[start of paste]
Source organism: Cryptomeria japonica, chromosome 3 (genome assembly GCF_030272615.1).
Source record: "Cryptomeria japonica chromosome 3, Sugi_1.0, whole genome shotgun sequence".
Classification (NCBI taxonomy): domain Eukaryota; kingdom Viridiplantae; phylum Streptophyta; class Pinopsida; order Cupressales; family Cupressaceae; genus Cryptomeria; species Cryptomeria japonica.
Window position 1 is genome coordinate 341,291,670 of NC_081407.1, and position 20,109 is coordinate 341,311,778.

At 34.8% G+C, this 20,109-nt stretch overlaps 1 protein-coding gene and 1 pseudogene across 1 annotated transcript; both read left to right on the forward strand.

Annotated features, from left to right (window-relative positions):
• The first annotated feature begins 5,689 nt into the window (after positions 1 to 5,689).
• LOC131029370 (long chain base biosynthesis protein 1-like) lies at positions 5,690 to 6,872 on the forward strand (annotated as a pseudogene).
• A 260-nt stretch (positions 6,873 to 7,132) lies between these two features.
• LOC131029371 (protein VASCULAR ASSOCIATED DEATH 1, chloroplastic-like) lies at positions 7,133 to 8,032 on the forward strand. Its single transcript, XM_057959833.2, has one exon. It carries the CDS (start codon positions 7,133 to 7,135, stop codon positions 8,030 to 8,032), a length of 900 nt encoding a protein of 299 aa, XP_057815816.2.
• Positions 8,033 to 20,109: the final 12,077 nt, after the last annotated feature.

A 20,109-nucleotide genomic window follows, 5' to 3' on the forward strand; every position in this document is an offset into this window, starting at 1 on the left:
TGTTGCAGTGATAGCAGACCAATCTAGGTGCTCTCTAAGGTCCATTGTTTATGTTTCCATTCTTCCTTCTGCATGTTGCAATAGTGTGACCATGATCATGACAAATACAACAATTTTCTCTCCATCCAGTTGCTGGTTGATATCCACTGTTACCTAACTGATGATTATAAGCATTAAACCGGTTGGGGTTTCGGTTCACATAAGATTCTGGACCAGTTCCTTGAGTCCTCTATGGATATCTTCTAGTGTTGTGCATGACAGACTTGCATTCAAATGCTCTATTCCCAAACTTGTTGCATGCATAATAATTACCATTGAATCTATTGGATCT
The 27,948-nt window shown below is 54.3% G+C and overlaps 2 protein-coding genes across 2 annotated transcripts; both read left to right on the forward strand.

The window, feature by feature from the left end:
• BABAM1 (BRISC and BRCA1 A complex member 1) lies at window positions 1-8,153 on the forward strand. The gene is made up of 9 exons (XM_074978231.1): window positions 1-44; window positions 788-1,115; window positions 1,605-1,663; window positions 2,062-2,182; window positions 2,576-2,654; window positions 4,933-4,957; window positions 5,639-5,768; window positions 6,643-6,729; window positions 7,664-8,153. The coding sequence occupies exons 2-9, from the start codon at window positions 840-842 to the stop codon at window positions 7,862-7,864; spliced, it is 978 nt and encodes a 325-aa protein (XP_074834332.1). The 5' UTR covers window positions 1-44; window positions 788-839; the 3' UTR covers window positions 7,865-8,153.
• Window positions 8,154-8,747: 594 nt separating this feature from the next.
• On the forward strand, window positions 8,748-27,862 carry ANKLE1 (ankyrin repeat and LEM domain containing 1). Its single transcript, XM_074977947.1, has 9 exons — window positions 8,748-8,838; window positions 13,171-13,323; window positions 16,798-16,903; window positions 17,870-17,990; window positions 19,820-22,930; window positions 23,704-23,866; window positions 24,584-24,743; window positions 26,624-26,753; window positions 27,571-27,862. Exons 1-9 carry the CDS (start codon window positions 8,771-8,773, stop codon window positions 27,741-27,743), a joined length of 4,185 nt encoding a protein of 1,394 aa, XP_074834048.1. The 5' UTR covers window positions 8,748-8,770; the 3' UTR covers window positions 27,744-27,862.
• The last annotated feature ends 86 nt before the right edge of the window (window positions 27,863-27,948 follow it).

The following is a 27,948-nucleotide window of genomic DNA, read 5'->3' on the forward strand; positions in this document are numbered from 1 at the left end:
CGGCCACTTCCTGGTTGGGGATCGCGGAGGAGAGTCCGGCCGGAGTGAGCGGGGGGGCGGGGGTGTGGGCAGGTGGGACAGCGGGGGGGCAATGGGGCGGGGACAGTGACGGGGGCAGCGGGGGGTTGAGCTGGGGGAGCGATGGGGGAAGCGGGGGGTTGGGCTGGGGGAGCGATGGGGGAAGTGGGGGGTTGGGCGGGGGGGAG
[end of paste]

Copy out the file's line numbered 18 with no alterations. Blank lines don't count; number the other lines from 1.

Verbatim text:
• On the forward strand, window positions 8,748-27,862 carry ANKLE1 (ankyrin repeat and LEM domain containing 1). Its single transcript, XM_074977947.1, has 9 exons — window positions 8,748-8,838; window positions 13,171-13,323; window positions 16,798-16,903; window positions 17,870-17,990; window positions 19,820-22,930; window positions 23,704-23,866; window positions 24,584-24,743; window positions 26,624-26,753; window positions 27,571-27,862. Exons 1-9 carry the CDS (start codon window positions 8,771-8,773, stop codon window positions 27,741-27,743), a joined length of 4,185 nt encoding a protein of 1,394 aa, XP_074834048.1. The 5' UTR covers window positions 8,748-8,770; the 3' UTR covers window positions 27,744-27,862.